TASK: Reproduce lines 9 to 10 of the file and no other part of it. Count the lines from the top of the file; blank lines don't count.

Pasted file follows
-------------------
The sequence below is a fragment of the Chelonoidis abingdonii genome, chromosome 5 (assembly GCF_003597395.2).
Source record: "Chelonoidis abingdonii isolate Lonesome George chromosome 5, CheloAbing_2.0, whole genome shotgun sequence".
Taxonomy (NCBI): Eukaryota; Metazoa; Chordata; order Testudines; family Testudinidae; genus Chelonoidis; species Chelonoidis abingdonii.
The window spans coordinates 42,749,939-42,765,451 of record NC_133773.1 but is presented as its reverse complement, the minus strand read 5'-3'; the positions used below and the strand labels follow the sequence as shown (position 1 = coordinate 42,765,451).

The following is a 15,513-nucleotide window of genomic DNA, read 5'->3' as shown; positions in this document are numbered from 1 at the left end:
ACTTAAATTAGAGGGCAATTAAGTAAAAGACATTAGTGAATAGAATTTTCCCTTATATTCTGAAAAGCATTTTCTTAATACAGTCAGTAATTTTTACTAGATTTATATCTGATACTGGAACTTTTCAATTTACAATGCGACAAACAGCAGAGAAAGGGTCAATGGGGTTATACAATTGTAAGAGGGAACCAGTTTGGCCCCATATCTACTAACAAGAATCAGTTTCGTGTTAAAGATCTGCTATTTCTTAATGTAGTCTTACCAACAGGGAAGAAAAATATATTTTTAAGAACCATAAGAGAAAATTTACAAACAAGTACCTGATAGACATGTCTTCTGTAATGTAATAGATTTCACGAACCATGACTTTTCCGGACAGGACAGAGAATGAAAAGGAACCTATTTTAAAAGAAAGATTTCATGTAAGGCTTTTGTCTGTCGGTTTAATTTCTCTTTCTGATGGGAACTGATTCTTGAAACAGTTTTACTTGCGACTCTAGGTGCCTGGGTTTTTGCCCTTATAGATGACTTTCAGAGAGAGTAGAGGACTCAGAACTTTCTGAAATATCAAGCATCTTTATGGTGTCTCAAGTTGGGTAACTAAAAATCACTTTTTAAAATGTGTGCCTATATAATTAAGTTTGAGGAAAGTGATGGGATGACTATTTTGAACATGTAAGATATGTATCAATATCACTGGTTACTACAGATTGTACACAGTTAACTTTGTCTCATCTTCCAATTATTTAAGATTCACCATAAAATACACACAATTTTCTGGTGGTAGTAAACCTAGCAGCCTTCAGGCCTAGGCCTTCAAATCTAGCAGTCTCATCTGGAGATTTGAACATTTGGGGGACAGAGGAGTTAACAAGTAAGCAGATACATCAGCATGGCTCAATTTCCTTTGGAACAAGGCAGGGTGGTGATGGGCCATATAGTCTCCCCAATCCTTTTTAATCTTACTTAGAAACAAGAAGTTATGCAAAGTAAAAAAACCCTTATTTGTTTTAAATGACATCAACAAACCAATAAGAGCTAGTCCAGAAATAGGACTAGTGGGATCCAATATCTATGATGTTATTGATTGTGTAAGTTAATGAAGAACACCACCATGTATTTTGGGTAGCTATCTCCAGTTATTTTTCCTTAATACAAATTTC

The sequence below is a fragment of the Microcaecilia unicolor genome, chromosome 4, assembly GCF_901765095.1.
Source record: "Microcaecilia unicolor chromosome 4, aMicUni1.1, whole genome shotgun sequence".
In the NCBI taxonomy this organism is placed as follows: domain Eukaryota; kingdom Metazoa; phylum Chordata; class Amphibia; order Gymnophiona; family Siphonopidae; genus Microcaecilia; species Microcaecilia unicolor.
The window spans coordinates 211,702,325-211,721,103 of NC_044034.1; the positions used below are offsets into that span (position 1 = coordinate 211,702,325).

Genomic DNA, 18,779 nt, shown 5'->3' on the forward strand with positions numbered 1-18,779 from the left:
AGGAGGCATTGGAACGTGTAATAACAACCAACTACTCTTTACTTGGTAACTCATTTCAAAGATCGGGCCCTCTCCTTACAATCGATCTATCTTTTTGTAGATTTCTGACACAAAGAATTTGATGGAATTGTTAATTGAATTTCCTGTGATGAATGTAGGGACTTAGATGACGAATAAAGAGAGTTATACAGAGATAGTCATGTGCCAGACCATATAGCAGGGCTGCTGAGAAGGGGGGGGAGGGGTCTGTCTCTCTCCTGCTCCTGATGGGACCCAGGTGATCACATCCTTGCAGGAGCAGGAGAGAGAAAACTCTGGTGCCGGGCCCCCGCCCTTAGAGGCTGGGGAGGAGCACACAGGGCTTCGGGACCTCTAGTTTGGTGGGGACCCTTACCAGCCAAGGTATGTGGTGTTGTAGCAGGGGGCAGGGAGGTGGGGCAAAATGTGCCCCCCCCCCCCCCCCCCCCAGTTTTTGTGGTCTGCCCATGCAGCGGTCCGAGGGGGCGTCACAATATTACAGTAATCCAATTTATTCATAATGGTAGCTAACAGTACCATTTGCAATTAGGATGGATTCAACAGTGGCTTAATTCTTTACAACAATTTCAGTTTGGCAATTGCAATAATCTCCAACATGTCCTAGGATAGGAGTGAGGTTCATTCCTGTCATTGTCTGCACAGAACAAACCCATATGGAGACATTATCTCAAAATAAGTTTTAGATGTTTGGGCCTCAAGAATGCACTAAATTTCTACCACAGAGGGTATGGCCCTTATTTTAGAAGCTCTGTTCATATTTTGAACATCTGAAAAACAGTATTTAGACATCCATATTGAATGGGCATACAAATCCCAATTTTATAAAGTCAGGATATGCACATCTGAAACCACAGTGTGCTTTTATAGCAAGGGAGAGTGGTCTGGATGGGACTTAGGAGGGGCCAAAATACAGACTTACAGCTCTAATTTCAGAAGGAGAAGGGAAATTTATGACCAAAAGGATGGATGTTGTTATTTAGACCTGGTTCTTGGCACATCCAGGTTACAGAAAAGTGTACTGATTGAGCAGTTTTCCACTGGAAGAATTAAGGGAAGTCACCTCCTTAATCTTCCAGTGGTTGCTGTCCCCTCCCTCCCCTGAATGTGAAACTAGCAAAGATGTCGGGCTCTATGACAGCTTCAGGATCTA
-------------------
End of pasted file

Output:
In the NCBI taxonomy this organism is placed as follows: domain Eukaryota; kingdom Metazoa; phylum Chordata; class Amphibia; order Gymnophiona; family Siphonopidae; genus Microcaecilia; species Microcaecilia unicolor.
The window spans coordinates 211,702,325-211,721,103 of NC_044034.1; the positions used below are offsets into that span (position 1 = coordinate 211,702,325).